9 Surprising Symptoms of Asthma

Asthma sufferers often have a number of unusual asthma symptoms, so talk to your doctor if you experience these.

Asthma can develop at any time in life. You aren't necessarily born with it. In fact, a study showed that almost half of people with asthma developed it as an adult. If you don't recognize the symptoms of asthma—and treat them properly—your lungs can suffer damage. If you experience any of the following symptoms and they don't go away, work with your doctor to investigate their cause.

1. You have a chronic, persistent cough. This is probably among the the least surprising signs of asthma. A cough is your body's normal defense system at work. It's trying to expel irritants, such as pollen, smoke and mucus from your lungs. A cough could stem from a cold or sinus infection that led to post-nasal drip, which can last up to several weeks. If your cough just doesn't seem to be letting up, talk to your doctor.

2. You're constantly getting bronchitis or had it frequently as a child. When you have bronchitis, your bronchial tubes, which carry oxygen to your lungs, become irritated and inflamed. When this happens, they make mucus and you cough because your body is trying to get rid of it. Having bronchitis often as a child may increase the likelihood of developing asthma as you get older. It's not known, though, whether bronchitis as a child causes asthma as an adult or just increases susceptibility to lung issues. Studies are underway to clarify the relationship between bronchitis and asthma.

3. You're always clearing your throat. Your throat, nasal passages and sinuses are lined with mucus membranes. If something irritates them, you produce even more mucus. When the mucus gets stuck in your throat, it's a natural reaction to try to clear it. The membranes in your throat may not be the only ones that are irritated. Having irritated mucus membranes in your throat and elsewhere could be a sign of asthma. Tell your doctor if you find you need to clear your throat quite often.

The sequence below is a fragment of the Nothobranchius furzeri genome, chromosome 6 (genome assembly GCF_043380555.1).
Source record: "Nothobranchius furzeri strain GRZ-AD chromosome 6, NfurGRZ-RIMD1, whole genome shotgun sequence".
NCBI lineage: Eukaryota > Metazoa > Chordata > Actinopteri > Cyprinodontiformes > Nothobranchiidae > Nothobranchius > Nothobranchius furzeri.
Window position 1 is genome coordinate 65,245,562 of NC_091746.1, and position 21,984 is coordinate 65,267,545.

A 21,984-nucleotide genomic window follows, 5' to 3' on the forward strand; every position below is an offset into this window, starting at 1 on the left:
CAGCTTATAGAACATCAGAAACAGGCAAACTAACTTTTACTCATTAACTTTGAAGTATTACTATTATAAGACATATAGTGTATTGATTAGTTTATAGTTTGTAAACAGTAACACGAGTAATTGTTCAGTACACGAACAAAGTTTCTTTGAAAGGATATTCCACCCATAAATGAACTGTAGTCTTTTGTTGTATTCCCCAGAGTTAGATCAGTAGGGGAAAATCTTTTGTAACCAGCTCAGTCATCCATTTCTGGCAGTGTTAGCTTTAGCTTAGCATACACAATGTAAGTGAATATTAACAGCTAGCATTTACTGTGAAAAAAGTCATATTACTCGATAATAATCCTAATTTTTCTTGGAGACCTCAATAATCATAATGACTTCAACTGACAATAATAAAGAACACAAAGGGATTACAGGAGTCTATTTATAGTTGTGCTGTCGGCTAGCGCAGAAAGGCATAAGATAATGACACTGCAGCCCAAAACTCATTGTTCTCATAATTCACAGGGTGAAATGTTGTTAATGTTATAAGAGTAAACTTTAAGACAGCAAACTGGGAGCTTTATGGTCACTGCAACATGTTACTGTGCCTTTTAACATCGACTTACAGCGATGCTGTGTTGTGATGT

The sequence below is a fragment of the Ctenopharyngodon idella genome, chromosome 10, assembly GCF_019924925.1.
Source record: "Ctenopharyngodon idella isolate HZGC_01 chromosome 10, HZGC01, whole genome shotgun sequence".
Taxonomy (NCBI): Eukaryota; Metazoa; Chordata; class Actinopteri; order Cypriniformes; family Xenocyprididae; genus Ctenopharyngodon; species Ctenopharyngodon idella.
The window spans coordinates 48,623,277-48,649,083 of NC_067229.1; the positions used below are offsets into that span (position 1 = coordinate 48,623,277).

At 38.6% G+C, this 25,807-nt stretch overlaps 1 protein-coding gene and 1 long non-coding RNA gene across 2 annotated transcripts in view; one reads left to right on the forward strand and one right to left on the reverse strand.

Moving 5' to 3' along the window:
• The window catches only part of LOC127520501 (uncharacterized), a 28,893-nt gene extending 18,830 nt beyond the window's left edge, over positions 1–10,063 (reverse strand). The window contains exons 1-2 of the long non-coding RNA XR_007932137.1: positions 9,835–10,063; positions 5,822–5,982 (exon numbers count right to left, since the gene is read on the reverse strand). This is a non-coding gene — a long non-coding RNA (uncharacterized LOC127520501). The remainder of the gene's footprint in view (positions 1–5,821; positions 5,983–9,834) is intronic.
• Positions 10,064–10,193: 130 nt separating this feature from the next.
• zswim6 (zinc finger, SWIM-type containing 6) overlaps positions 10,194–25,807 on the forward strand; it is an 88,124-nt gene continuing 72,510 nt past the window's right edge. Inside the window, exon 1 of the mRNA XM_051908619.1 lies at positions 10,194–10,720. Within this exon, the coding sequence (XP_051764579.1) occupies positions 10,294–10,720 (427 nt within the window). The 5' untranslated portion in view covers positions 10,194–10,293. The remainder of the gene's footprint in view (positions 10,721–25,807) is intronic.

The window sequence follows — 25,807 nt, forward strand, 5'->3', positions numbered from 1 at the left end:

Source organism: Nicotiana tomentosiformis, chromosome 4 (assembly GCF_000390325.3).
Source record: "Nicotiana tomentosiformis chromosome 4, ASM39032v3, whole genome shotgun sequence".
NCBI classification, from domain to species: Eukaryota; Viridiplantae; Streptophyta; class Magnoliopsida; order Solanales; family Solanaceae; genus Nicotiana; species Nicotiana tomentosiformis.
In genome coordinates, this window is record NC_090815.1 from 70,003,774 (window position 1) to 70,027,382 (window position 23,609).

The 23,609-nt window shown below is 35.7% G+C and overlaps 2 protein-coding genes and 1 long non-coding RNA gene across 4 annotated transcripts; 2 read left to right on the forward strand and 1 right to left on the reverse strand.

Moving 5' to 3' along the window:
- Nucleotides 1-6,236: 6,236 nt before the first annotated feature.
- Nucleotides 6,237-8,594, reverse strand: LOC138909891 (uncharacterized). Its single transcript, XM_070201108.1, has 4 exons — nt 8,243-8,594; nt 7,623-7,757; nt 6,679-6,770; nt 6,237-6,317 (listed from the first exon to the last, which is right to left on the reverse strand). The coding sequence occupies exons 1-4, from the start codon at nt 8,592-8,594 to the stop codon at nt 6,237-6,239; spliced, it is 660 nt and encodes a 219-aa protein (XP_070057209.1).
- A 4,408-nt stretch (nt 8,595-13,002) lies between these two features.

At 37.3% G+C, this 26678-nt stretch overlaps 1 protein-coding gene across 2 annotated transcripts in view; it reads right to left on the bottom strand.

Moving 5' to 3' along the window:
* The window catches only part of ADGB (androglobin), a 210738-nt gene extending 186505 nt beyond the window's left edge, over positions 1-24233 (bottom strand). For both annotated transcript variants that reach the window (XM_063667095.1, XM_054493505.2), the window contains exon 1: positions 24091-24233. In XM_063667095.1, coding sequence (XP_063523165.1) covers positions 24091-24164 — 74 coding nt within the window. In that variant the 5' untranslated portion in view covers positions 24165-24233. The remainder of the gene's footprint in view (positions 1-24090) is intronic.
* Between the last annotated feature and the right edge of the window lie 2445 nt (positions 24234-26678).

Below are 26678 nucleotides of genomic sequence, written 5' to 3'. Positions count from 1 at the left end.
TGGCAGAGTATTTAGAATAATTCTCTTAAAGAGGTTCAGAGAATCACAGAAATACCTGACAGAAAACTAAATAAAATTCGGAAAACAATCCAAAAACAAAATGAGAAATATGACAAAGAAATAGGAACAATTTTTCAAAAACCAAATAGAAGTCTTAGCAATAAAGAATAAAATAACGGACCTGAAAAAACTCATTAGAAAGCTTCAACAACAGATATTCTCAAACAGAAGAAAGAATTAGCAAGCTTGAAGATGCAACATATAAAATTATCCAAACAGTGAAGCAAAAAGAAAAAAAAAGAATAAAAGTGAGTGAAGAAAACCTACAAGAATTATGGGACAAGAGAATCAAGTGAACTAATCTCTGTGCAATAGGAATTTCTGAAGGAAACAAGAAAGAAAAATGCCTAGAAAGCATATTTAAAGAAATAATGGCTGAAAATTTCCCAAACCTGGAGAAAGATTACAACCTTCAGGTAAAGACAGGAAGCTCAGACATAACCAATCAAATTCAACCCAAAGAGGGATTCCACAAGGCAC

4. You get wheezy whenever you get a cold. Another sign of asthma is wheezing, especially when you have a cold. (Wheezing is a whistling or squeaking sound that air makes when it has trouble making it through your lungs.)

5. You wheeze or cough after exercise. Exercise is a common trigger for asthma. If you find after exercising you're wheezing and coughing quite a bit, it could be asthma. For some people, exercising in cold weather may cause this reaction. Keep track of your reaction to exercise—in all temperatures—and talk to your doctor.

6. You feel winded with light exercise. Do you feel tightness in your chest and/or winded after even light exercise? Do you have to sit down and catch your breath before you can continue? Unless you're really out of shape, it could be a sign of asthma.

7. You frequently cough at night. People who have asthma tend to cough when they're trying to sleep. The reason is that your airways naturally narrow a bit at night. When you have asthma, your airways are already narrowed. If they narrow even a little further, breathing becomes more difficult. You keep waking up because you have to cough.

8. You're always tired. If your airways are swollen, you have to work harder to breathe, which can make you tired. Many people with asthma frequently complain of being tired.

9. You often lose your voice. Losing your voice frequently is probably not a symptom of asthma by itself, but when you seem to be hoarse and have some of the other symptoms, it's worth further investigation with your healthcare provider.

Whether you have classic or unusual asthma symptoms—or a combination of both—talk to your doctor. If you have been diagnosed with asthma, you can learn how to keep it under control and still lead an active, healthy lifestyle.

Medically reviewed in May 2018.

More On

5 Weird Warnings of an Asthma Attack


5 Weird Warnings of an Asthma Attack
Some of the clues are a little surprising, but if you know what to look for, you'll be better prepared for your next attack
Facts on Adult-Onset Asthma


Facts on Adult-Onset Asthma
Though asthma is more common in children than in adults, the truth is, asthma can develop at any time -- even after age 50. It's estimated that as man...